Succeeding at Rowan--and in life: Two-time alumnus, a NASA engineer and cancer survivor, to address incoming freshmen during Convocation
Confesor Santiago III isn't your average young alumnus. Getting cancer has a way of kicking everything up a notch.
"When I got cancer, I went from being scared to being strong," says Santiago, 28, a two-time Rowan University graduate--and aerospace engineer--who will give the annual Convocation address to the University's freshman class on Monday, August 29, at 10:30 a.m. in Esbjornson Gymnasium.
"I want to tell the students that trying things come up sometimes. Things happen in life and you've got to be resilient and not give up."
Two years ago, Santiago was in the throes of a successful career with the Federal Aviation Administration (FAA) when he was diagnosed with testicular cancer. He underwent nine months of chemotherapy and today is cancer free.
During his treatments, the self-described "innovative thinker" founded Cancer Zero, a non-profit organization that helps people who undergo treatments deal with the emotional, physical and spiritual issues associated with cancer.
The goal of the foundation, says Santiago, isn't to raise funds for research. That's vitally important work, but so is helping patients maintain some sense of normalcy in their lives as cancer turns their world upside down, he notes.
"Through Cancer Zero, we're helping a lot of people in little ways," says Santiago. "When you find out you have cancer, the ‘normal life' is what helps you get through."
Santiago's foundation raises funds to provide patients with simple comforts: rides to treatments, a quick trip for water ice, or gift cards for new clothes. Many patients lose or gain weight during treatments and wearing clothes that fit can greatly improve a patient's mindset during trying times, he notes.
Santiago says he was blessed to have a strong support system during his treatments. Through Cancer Zero--"It's a mindset, a culture," he says--he offers the same types of supports to other cancer patients.
"Most people who are diagnosed with cancer become survivors. I'm Exhibit A," Santiago says. "Through the foundation, I get to talk to people, to encourage them. When you get cancer, the problem is internal. It affects your emotions, your spirit. It's tough."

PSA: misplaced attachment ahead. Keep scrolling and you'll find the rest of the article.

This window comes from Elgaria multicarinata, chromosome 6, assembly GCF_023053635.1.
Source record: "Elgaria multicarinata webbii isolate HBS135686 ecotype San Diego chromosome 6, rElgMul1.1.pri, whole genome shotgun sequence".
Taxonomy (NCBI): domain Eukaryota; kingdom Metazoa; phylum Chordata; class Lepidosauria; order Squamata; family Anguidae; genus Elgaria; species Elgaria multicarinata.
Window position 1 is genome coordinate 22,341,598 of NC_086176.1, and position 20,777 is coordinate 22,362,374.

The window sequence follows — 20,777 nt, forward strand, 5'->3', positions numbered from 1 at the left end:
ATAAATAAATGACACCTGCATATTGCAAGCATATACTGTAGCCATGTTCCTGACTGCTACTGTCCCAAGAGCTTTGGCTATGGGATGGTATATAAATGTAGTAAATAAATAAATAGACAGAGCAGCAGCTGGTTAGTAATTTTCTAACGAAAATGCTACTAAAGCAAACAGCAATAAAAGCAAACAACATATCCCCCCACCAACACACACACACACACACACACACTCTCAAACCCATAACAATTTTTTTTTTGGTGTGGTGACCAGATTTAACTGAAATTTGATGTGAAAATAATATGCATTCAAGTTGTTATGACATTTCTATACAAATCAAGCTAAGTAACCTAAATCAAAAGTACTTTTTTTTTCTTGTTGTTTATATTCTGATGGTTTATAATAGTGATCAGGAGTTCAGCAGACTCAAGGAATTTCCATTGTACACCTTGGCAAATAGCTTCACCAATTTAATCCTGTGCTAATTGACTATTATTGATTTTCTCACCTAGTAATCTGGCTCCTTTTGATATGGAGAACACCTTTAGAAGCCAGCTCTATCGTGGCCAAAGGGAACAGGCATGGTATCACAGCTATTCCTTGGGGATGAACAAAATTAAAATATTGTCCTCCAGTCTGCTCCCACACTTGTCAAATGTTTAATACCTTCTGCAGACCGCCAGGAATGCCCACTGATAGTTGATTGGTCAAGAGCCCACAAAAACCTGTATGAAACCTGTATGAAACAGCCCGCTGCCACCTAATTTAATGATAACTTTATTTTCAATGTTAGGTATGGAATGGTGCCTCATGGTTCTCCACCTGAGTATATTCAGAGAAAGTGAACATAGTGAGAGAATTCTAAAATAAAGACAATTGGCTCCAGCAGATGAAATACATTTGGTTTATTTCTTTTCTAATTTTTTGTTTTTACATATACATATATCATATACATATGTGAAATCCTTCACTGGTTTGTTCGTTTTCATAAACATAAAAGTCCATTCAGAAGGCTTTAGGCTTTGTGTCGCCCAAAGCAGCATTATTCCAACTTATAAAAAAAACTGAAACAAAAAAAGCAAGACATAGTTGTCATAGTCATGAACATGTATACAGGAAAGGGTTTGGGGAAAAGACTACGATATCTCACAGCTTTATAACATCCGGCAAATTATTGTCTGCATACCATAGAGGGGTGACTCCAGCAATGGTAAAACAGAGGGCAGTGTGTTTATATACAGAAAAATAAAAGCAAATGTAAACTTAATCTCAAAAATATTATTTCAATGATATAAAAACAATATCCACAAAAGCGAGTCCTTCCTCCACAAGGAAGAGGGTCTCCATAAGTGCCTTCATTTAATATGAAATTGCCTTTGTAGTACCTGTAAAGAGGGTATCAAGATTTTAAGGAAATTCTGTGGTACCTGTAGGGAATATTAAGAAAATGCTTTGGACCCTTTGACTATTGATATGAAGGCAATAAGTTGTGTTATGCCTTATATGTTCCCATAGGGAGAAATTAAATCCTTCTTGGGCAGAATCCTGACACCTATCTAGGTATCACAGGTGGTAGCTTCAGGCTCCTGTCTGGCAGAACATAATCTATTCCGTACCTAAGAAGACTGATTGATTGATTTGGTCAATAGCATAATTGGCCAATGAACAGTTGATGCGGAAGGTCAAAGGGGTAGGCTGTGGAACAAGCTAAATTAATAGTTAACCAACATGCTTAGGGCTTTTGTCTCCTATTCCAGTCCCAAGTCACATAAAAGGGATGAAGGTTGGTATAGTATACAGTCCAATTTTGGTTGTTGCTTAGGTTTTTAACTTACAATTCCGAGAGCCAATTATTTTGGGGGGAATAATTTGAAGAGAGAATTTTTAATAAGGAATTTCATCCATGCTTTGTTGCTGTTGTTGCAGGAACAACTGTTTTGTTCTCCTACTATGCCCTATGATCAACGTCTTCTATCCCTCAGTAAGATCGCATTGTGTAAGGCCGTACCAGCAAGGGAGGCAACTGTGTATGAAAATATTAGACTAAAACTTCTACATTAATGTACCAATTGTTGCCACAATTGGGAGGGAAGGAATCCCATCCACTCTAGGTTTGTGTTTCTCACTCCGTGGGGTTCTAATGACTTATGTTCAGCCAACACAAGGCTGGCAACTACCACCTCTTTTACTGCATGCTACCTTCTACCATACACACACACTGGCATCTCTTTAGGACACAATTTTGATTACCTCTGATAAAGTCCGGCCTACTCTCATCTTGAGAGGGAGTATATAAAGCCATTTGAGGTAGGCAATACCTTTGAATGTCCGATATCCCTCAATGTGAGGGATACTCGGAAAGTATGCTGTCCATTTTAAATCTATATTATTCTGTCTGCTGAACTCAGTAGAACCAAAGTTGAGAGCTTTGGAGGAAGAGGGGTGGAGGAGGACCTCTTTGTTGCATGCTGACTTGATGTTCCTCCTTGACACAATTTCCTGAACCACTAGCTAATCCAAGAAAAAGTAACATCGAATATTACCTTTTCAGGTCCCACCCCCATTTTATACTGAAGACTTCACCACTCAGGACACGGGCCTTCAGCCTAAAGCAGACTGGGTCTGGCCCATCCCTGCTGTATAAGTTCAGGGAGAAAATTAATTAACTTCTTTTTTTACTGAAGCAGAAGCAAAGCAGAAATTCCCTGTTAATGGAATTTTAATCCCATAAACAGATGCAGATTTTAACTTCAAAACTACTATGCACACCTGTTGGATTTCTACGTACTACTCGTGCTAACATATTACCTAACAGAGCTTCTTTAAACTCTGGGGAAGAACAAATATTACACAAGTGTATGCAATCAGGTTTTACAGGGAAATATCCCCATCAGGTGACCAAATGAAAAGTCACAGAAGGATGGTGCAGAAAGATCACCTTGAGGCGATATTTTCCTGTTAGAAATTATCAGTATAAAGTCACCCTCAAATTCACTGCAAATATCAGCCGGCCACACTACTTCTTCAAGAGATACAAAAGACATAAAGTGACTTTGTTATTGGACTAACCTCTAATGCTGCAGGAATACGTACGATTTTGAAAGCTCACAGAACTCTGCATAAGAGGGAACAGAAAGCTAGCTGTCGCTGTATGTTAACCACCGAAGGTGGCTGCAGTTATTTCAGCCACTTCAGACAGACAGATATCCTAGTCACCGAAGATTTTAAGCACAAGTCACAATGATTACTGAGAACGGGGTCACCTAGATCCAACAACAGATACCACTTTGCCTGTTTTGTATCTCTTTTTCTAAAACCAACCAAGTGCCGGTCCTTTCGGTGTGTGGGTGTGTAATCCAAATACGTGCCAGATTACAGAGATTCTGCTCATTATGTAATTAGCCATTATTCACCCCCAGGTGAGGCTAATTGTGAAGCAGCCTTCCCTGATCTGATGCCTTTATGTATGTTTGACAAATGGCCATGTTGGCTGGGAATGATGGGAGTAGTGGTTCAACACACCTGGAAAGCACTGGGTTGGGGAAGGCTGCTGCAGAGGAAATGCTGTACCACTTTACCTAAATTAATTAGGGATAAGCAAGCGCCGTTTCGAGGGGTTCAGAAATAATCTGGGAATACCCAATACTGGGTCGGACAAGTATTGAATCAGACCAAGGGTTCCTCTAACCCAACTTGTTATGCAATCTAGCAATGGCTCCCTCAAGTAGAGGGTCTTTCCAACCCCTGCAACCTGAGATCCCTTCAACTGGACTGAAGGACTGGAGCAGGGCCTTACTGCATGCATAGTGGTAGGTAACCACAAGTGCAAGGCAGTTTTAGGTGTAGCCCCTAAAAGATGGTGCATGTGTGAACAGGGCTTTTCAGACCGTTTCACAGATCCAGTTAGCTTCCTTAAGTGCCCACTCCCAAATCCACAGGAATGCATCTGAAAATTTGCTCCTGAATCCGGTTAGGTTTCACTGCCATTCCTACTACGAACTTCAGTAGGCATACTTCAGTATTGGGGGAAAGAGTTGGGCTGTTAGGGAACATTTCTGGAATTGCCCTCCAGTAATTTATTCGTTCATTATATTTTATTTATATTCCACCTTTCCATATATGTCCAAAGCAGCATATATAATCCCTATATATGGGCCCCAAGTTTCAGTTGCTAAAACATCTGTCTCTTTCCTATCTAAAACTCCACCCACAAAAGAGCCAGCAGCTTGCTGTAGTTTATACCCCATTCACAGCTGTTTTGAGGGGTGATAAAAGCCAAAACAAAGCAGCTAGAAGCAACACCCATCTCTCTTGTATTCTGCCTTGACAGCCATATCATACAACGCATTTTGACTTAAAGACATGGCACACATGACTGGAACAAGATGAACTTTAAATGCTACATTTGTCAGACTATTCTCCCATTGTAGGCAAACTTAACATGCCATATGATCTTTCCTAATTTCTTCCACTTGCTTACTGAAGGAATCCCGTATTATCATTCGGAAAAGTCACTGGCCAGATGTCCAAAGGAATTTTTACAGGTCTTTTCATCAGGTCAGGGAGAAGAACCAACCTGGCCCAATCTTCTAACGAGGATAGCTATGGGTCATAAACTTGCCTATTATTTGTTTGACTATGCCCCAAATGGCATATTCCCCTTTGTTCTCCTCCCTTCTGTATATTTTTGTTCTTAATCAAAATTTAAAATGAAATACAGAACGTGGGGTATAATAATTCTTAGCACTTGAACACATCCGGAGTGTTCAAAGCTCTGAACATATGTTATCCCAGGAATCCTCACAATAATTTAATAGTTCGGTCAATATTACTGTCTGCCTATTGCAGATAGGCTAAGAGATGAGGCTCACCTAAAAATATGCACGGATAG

Santiago earned his bachelor's degree from Rowan in computer science, with a minor in mathematics, from the University's College of Liberal Arts & Sciences in 2005. In 2007, he earned his master's degree in electrical and computer engineering from the College of Engineering.
His graduate helped Rowan earn its first U.S. patent. Santiago and Computer Science Professor Adrian Rusu invented WebGPS, a software technology that simplifies web browsing. The patent, which took five years to receive, was awarded to the University earlier this summer.
Upon his graduation from Rowan, Santiago turned his internship with the FAA into a full-time position. He worked on the FAA's Air Transportation System Concept Development Group, Simulation and Analysis Team until March, when he joined the Aviation Systems Division at NASA's Ames Research Center in Mountain View, Calif. His work for NASA involves researching and developing advanced computer automations to safely manage and separate air traffic for increased efficiency and capacity.
The author of dozens of journal articles and papers focusing on air traffic control issues, Santiago credits his Rowan mentors--professors who pushed and inspired him--with helping him achieve academic and professional success.
In his Convocation address to incoming freshmen, he intends to share his story--from Rowan student to alumnus to cancer survivor to aerospace engineer--with honesty and heart.
A traditional ceremony featuring faculty, administrators and staff in academic regalia, Convocation is a way to welcome incoming students and to celebrate the new school year for the University community.
"I'm going to speak about what worked for me," says Santiago, who grew up in Carneys Point and attended Penns Grove High School.
"I'm going to encourage them to step out of their box a little bit. Freshman year is going to be the most fun they've ever had. Rowan is a really fun place to be. But with that comes a lot of responsibility. They have to stay focused."
Being chosen as the Convocation speaker is a huge honor, but not one that makes Santiago uneasy.
"I've addressed government bureaucrats and I've taught Sunday School to fifth- and sixth-graders," says Santiago, a member of The Rock Church of Pitman.
"If you can handle that, you can speak to anybody."